History of the Imad Shahi Kings of Berar

Why the Sultanate of Berar did not join the other four Deccan Sultanates against Rama Raya in the battle of Talikota? Let's go through a brief history of the Imad Shahis of Berar.

The Imad Shahi Sultanate of Berar (1490-1572), (in Maharashtra) was one of the five Deccan Sultanates. Imad Shahi dynasty was established by Fathullah Imad Shah (1490-1504) with its capital at Ellichpur. Originally a Hindu of Vijayanagara, he was taken prisoner in his infancy by the Bahmanis and was admitted among the body guards of Khan Jahan, the then governor of Berar. As the boy grew up, Khan Jahan was attracted by his abilities and courage, and nominated him to offices of distinction. After the death of Khan Jahan, Fathullah went to Muhammad Shah II Bahmani at Bidar and got the title of Imad-ul-Mulk, through the influence of Khawaja Mahmud Gawan, and was subsequently raised to the office of commander of the forces in Berar. Shortly after the death of Mahmud Gawan, Fathullah declared his independence and assumed the title of Sultan of Berar.

Fathullah Imad Shah, founder of Imad Shahi dynasty of Berar

Fathullah Imad Shah was succeeded by his eldest son Ala-ud-din Imad Shah (1504-1530) in 1504. In 1528, Ismail Adil Shah gave his sister Khadija in marriage to Ala-ud-din. In 1518, disputes arose between Ala-ud-din and Burhan Nizam Shah regarding the town of Pathri, situated within the territory of Berar. Since the ancestors of the Nizam Shahi kings were natives of Pathri, Burhan Nizam Shah wanted to recover it, and requested Ala-ud-din to give up the district and receive in lieu of it another, yielding even a greater revenue. Since Ala-ud-din refused it, Burhan made a sudden march against Pathri, and carried it by assault. In 1527, Ala-ud-din at the instance of Ismail Adil Shah and Quli Qutub Shah, led an army against Pathri and recovered it, however, it was afterwards retaken by Burhan Nizam Shah. Burhan then captured Mahur and moved towards Ellichpur. Unable to cope singly with the Nizam Shahi troops, Imad Shah fled to Burhanpur, where he induced Miran Muhammad Shah, the ruler of Khandesh, to assist him. The allies marched against Burhan Nizam Shah; but suffered a total defeat; besides many places in Berar also fell into Burhan Nizam Shah's hands. The allies now applied to Bahadur Shah of Gujarat for assistance. Bahadur Shah reached Deccan and marched his forces towards Ahmednagar. Burhan at last sued for peace through Miran Muhammad Shah and Imad Shah, to whom he promised to return the forts and the elephants he had taken from them during the war. He acknowledged the suzerainty of the Sultan of Gujarat by agreeing to read the public prayers in his name. Burhan restored the elephants to Miran Muhammad Shah, but refused to restore Pathri and Mahur to the Imad Shah.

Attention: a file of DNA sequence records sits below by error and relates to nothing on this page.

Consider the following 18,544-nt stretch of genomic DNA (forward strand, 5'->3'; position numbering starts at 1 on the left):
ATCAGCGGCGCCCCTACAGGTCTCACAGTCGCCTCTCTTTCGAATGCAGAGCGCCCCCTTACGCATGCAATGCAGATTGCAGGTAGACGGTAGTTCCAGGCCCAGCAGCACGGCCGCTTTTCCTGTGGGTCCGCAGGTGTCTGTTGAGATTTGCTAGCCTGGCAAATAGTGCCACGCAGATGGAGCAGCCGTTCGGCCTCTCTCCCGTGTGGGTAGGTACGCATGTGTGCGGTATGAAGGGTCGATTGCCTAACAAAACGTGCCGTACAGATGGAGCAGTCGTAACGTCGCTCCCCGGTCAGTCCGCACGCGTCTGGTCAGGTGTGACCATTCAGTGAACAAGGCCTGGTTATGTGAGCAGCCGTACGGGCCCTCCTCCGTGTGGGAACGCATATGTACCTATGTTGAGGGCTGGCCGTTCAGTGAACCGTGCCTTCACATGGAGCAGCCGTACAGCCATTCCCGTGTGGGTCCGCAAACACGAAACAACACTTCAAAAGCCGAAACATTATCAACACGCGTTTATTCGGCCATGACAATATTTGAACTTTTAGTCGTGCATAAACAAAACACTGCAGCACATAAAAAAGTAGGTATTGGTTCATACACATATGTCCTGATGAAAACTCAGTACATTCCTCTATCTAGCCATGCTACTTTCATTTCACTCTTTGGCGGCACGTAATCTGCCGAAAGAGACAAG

Darya Imad Shah (1530-1562), son of Ala-ud-din, gave his sister Rubia Sultana in marriage to Ibrahim Adil Shah in 1543. Darya assisted Hussein Nizam Shah to raise the siege when the allied armies of Ibrahim Adil Shah and Rama Raya laid siege to Solapur. When Ali Adil Shah made alliance with Rama Raya, Hussein made overtures to Darya Imad Shah and married his daughter Bibi Daulat. During the first siege of Ahmednagar by Rama Raya and Ali Adil Shah, Darya a sent a large force under his brave general Jahangir Khan to join Hussein Nizam Shah. When Hussein Nizam Shah sued for peace, one of the conditions of the peace treaty was the execution of Jahangir Khan.

Darya Imad Shah was succeeded by his infant son Burhan Imad Shah (1562-1574) in 1562, and Tufal Khan, his minister, became the regent. Before the Prince was of an age to assume the reins of his empire, Tufal Khan usurped the throne and confined him in the fort of Narnala. In 1562, when Hussein Nizam Shah made alliance with Ibrahim Qutub Shah, to retake the fort of Kalyani, Tufal Khan joined Ali Adil Shah, as he was incensed against Hussein Nizam Shah for the cruel execution of Jahangir Khan. It was for this reason he didn't join the other four Sultanates in the battle of Talikota in 1565.

Conquest of Berar by Ahmednagar (1574):

Tufal Khan, regent of Berar

The power of Tufal Khan gradually increased, which alarmed the kings of Ahmednagar and Bijapur. Murtaza Nizam Shah (1565-1588) and Ali Adil Shah (1557-1580) marched their united forces against him and plundered it. Tufal Khan opened negotiations with Ali Adil Shah offering him valuable presents, and Murtaza Nizam Shah was compelled to retreat to Ahmednagar. Murtaza Nizam Shah again marched against Tufal Khan in 1572, under the pretense of releasing the imprisoned prince Burhan from his confinement. Tufal Khan and his son Shamshir-ul-Mulk fled to the hills. He was pursued by the Ahmednagar army; he finally fled to Narnala; from there he applied to Emperor Akbar at Delhi for assistance. Akbar sent an envoy to Murtaza Nizam Shah, asking him to desist from his invasion of Berar; but Murtaza paid no attention to the communication. Narnala along with all the principal forts in Berar, fell into the hands of Murtaza. Tufal Khan, Burhan Imad Shah, Shamshir-ul-Mulk and all their families were confined in one of the forts, and were subsequently put to death by the king's order. Thus ended the kingdom of Fathullah Imad Shah in 1574. Berar remained under the possession of Ahmednagar, till its cession to the Mughals in 1596.

Read: How Berar came under Mughal rule


The History of the Rise of Mahommedan Power in India By Ferishta, trans. by John Briggs